Written by Knut Martin Heim Reviewed By L. Bostrom

This book is Knut Heim’s doctoral dissertation, submitted to the University of Liverpool and supervised by Professor A.R. Millard. Heim’s thesis is that Proverbs 10:1–22:16 is not a collection of 375 unrelated sayings, but that these sayings have been intentionally arranged into small clusters and that these clusters provide interpretative contexts for the individual sayings.

The book opens with a well-written survey of the scholarly debate on this issue. Heim finds that scholars are increasingly positive to the possibility that there is a conscious arrangement in this part of the book of Proverbs. Scholars like Scoralick, Meinhold, Murphy and Whybray have identified certain sections as coherent groupings of sayings. Heim goes one step further by dividing the whole collection into small clusters of sayings. Heim finds that wanting more carefully defined criteria for identifying such clusters and an important part of his work is his definition of such criteria.

Part two of Heim’s study is devoted to the relationship between proverbs and collections. An important point is Heim’s argumentation for the term ‘co-referential’ instead of ‘synonymous’. The point is to show that appellations like ‘wise’ and ‘righteous’ may refer to the same object, even though they are not exactly synonymous and belong within different sets of vocabulary, i.e. wisdom and moral language. Co-referentiality becomes an important point in Heim’s demonstration of coherence within his clusters and he chooses to list and compare all appellations in Proverbs 10 to demonstrate that almost all appellations in the whole collection can be co-referential.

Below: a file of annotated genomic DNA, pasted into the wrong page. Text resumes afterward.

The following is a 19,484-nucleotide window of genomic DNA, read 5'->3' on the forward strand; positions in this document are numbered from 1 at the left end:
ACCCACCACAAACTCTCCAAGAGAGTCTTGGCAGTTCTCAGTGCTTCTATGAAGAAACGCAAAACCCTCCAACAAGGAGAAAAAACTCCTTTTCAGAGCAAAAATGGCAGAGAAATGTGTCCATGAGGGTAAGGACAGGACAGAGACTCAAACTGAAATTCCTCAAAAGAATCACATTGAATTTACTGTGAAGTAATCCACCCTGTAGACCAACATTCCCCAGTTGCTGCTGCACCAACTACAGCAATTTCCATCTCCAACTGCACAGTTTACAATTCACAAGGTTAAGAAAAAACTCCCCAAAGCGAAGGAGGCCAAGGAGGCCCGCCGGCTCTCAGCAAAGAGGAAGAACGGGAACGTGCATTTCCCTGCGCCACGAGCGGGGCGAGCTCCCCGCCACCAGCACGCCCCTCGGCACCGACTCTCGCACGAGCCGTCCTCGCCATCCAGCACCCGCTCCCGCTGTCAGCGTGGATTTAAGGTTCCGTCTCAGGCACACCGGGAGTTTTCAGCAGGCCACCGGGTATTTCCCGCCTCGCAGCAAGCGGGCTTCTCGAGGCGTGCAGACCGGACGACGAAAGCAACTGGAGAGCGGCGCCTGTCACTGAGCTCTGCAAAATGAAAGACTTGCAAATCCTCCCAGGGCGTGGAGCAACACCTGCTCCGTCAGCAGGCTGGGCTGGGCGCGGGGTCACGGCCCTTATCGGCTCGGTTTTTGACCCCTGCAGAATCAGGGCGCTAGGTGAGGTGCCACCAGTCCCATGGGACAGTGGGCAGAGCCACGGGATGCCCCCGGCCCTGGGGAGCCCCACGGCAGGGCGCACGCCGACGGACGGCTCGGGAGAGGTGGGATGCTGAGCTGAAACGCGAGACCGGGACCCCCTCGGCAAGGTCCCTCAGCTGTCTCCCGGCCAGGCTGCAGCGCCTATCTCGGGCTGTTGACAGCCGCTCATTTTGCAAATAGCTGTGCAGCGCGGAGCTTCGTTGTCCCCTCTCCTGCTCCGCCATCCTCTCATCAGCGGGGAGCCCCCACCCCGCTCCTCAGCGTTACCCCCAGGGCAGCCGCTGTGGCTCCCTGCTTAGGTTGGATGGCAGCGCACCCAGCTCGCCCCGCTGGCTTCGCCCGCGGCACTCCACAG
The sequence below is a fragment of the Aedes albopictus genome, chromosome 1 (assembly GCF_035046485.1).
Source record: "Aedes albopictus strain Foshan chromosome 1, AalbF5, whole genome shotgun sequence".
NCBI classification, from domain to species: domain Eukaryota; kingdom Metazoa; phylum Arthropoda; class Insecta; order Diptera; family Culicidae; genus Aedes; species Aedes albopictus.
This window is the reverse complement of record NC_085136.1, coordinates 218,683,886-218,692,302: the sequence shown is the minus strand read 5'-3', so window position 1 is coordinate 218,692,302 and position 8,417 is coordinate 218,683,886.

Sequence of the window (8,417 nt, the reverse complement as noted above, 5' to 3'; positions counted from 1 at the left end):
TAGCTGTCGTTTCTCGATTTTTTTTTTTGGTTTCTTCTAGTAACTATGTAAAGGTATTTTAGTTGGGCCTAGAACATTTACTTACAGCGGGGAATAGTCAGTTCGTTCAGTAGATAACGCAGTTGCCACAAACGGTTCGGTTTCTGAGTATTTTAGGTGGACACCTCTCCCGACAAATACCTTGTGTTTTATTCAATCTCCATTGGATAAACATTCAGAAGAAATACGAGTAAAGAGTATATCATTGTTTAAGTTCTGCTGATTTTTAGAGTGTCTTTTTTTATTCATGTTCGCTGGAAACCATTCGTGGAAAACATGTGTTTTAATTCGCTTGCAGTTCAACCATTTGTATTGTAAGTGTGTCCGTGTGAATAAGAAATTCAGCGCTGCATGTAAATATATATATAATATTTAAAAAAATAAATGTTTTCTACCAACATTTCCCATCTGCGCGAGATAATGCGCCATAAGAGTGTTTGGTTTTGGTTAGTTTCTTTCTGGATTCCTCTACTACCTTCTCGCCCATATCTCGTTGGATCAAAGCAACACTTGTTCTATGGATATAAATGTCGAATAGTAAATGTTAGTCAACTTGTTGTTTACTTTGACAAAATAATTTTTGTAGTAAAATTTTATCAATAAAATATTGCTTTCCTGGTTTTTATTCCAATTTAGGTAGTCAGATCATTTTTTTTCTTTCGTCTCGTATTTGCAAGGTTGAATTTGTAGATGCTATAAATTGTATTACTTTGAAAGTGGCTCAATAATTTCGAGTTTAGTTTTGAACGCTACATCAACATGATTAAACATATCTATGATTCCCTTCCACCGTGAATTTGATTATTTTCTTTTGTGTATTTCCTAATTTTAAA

Part three is the most extensive and consists of Heim’s attempt to reconstruct the arrangement of Proverbs 10:1–22:16. Heim divides the 375 sayings of the collection into 59 clusters, which gives an average of six to seven sayings per cluster. For each cluster Heim provides a translation and, in relation to other scholars’ suggestions, he argues for the proposed delimitation as well as supplying an interpretation that shows the coherence of the unit. In line with his criteria Heim demonstrates how both external features of language and themes of content played roles when these clusters were formed. Heim also points out many connections between clusters but abstains from reconstructing larger units.

The results of Heim’s research can best be illustrated with an example from Proverbs 13:4 which contrasts the needy sluggard with the diligent person. This saying belongs to a cluster consisting of 13:1–6 that is characterised by vocabulary of speech. This saying may seem out of place but Heim shows that it shares terminology with the surrounding verses which indicates that it should be interpreted in relation to its present context: ‘As the treacherous will eat violence and the chatterbox is ruined, so one who is too lazy to improve his (oral) abilities will not attain what he desires’ (161).

No doubt the discussion concerning the division lines between individual units will continue but Heim has furthered the research by his demonstration of possible coherence within small clusters through the whole collection. This strengthens the case for a conscious arrangement of the collection and is influential for the interpretation of individual sayings.

Heim’s book is not easy to digest and demands that the reader knows Hebrew and some terminology of both traditional exegesis and modern linguistics. What we can hope is that Knut Heim will be commissioned to write a commentary on the book of Proverbs. The groundwork is done and his model for interpreting proverbs in collections would be most fruitful for such a project.

L. Bostrom

Lindesberg, Sweden